Spas have long been a component of incentive programs at resort destinations (see more on spas in the section beginning on page 42). Now, they're coming to the fore in the Big Apple, too, with new venues large enough to handle group business.
"Spas have become part of every group proposal, and the men are just as involved as the women," said Patrick Sullivan, president of PRA Destination Management in New York. He's sent numerous clients to the Cornelia Day Resort, which opened in February.
"Meeting at a spa is definitely the new way to do business," agreed Lisa Hagen, Cornelia's director of business development. "We've had all types of corporate clients. An incentive group from a big national food company is coming in for a private spa party, and a company from Arizona is hosting a big event this month."
Located in 22,000 square feet of space on the 8th and 9th floors of a Fifth Avenue building, Cornelia boasts 14 treatment rooms, signature products developed by its founder, Cornelia Zicu, and a roof garden for private events for up to 450 guests. F&B is provided by famed New York caterer Abigail Kirsch.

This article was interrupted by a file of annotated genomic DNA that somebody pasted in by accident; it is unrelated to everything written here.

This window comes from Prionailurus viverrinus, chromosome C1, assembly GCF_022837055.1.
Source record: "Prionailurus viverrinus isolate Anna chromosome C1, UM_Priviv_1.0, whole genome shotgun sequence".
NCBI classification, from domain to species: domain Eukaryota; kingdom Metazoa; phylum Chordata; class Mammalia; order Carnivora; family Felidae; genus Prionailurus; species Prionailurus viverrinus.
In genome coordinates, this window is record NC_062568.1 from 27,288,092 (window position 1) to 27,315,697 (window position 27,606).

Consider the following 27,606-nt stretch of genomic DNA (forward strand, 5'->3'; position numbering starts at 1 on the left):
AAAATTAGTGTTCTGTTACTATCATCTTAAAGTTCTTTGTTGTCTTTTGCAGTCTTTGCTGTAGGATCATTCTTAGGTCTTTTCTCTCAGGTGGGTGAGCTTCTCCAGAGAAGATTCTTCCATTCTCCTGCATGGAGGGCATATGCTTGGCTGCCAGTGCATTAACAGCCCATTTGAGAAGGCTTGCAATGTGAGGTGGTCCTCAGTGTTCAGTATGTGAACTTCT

Karen Shackman, president of New York's Shackman Associates International, finds that the traditional spas, such as Elizabeth Arden and Georgette Klinger, can move more people through. But she also has sent incentive clients to Cornelia, to the new Great Jones Spa in Greenwich Village, and the two-year-old Exhale, with Midtown and Upper East Side locales.
The Spa at The Mandarin Oriental also is increasingly popular for incentive groups and meetings, noted Tiana Kartadinata, public relations manager for the hotel.
"It's a nice alternative to the usual wining-and-dining events," she said.
The spa sits 300 feet above street level, provides skyline views, and in October will launch its new two-hour, four-hand "Oriental Harmony" treatment, which incorporates simultaneous head and foot massages, for a truly relaxing — and motivating — reward.